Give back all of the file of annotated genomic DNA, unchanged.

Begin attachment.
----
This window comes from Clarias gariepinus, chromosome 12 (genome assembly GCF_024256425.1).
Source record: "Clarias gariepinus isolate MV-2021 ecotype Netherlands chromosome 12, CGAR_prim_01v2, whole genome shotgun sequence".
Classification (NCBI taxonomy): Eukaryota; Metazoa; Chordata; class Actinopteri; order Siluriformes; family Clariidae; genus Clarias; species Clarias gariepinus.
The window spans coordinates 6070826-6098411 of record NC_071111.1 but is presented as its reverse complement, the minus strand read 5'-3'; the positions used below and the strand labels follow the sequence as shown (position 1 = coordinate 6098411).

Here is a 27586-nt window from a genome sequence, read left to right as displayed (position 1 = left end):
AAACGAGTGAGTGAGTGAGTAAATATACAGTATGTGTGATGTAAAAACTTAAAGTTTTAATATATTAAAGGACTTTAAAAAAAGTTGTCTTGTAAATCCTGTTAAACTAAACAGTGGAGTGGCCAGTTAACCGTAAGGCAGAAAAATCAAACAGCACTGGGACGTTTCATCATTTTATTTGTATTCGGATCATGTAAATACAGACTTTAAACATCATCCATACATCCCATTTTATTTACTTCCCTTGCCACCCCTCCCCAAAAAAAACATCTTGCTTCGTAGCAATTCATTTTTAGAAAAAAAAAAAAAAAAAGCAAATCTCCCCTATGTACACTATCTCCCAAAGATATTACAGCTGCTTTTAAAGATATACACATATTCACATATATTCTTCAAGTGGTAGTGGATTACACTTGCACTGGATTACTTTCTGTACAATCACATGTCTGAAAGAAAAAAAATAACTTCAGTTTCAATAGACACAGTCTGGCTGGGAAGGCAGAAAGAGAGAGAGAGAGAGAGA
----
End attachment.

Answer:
This window comes from Clarias gariepinus, chromosome 12 (genome assembly GCF_024256425.1).
Source record: "Clarias gariepinus isolate MV-2021 ecotype Netherlands chromosome 12, CGAR_prim_01v2, whole genome shotgun sequence".
Classification (NCBI taxonomy): Eukaryota; Metazoa; Chordata; class Actinopteri; order Siluriformes; family Clariidae; genus Clarias; species Clarias gariepinus.
The window spans coordinates 6070826-6098411 of record NC_071111.1 but is presented as its reverse complement, the minus strand read 5'-3'; the positions used below and the strand labels follow the sequence as shown (position 1 = coordinate 6098411).

Here is a 27586-nt window from a genome sequence, read left to right as displayed (position 1 = left end):
AAACGAGTGAGTGAGTGAGTAAATATACAGTATGTGTGATGTAAAAACTTAAAGTTTTAATATATTAAAGGACTTTAAAAAAAGTTGTCTTGTAAATCCTGTTAAACTAAACAGTGGAGTGGCCAGTTAACCGTAAGGCAGAAAAATCAAACAGCACTGGGACGTTTCATCATTTTATTTGTATTCGGATCATGTAAATACAGACTTTAAACATCATCCATACATCCCATTTTATTTACTTCCCTTGCCACCCCTCCCCAAAAAAAACATCTTGCTTCGTAGCAATTCATTTTTAGAAAAAAAAAAAAAAAAAGCAAATCTCCCCTATGTACACTATCTCCCAAAGATATTACAGCTGCTTTTAAAGATATACACATATTCACATATATTCTTCAAGTGGTAGTGGATTACACTTGCACTGGATTACTTTCTGTACAATCACATGTCTGAAAGAAAAAAAATAACTTCAGTTTCAATAGACACAGTCTGGCTGGGAAGGCAGAAAGAGAGAGAGAGAGAGAGA